Secrets of the Blue Ridge: When Shoes and Tires Were Made from Iron
By Phil James
For earlier generations, everyday life depended mightily on the talents of those who plied the blacksmith trade. In the age which preceded and overlapped with the advent of the gasoline engine, it was the blacksmith and wheelwright who forged, tempered and sharpened the everyday hand tools, shod the hooves of the working beasts, and built the wagons and conveyances that served the populations.
Antique maps and local road signage give a nod to some of those early tradesmen: Bishop’s Shop, Bowen’s Shop, Critzer’s Shop, Davis Shop, Link Evans Lane, Nicksville, Rogers Shop.
Some blacksmiths were born into the business and learned their way around the shop at a very young age. In western Albemarle County, the 1880 census enumerated William Day, age 48, as a blacksmith, and his 12-year-old son William as a “striker” in the shop. Twenty-three year old William Woodson was already sharing full responsibilities with his father Benjamin in the elder’s establishment.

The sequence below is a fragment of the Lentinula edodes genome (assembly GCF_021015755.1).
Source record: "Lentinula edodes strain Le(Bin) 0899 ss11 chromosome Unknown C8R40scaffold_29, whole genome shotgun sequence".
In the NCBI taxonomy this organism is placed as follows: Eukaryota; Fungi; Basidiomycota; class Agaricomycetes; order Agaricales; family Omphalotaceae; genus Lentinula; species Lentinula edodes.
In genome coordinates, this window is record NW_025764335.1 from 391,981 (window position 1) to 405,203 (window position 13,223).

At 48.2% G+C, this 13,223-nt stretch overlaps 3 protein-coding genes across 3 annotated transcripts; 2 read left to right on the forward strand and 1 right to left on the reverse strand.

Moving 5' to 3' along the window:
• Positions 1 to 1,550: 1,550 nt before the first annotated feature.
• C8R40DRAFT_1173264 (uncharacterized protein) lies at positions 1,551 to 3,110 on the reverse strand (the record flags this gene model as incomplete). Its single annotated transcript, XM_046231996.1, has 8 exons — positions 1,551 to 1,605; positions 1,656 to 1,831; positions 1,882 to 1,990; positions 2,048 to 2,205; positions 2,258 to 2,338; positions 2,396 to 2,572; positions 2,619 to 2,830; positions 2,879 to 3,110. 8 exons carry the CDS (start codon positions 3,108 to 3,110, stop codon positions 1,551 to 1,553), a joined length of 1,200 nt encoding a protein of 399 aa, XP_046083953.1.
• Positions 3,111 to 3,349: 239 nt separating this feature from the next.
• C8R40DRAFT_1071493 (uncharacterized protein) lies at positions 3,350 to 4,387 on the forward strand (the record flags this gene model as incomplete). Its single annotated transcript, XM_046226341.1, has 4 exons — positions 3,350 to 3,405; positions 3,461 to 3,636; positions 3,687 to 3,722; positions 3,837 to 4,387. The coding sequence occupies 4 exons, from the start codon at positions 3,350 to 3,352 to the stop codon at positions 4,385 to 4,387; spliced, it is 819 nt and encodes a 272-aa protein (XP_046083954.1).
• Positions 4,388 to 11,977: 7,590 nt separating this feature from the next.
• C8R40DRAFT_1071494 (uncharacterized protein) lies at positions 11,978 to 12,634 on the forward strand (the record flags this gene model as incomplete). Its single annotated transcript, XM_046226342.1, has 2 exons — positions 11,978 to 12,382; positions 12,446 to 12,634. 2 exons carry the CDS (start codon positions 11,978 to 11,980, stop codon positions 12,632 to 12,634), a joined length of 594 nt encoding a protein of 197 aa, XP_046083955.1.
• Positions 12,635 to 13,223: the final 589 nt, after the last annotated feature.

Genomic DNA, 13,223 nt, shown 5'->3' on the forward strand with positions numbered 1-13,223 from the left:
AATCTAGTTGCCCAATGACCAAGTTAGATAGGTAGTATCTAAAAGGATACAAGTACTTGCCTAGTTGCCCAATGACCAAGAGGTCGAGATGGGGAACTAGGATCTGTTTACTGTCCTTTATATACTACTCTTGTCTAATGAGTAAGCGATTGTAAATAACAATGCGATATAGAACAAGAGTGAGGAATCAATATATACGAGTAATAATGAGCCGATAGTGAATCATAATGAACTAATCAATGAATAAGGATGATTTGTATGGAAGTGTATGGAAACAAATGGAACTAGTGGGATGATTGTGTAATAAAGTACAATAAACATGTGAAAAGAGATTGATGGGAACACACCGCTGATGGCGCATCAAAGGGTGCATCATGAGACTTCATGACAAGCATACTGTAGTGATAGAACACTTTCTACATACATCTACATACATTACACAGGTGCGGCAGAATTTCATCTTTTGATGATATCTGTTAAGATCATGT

Exhibits and galleries
- Late last year, Kozak opened Billet & Bellows, a neighborhood-style cocktail bar and hangout spot inside what used to be her antique store and gallery on Grand Street. You could say not much has changed since the switch, as many They came up with
- Anvil Gallery: “Your Turn, Dear,” works by Jacinta Bunnell and Cindy Hoose, 45 N. Front St., Kingston. Hours: 9:30 a.m.-6:30 p.m. Mon. . Also: Collection of antique motorcycles, including Indians for every year from 1902-1953. Hours: 10 a.m.-5 p.m
- Many are produced the old 12th and Vine district building, where employees mold sheets of brass into horns — carefully honoring a tradition that was best known in the 1930s and 1940s. It's a trade that only a few instrument companies are willing to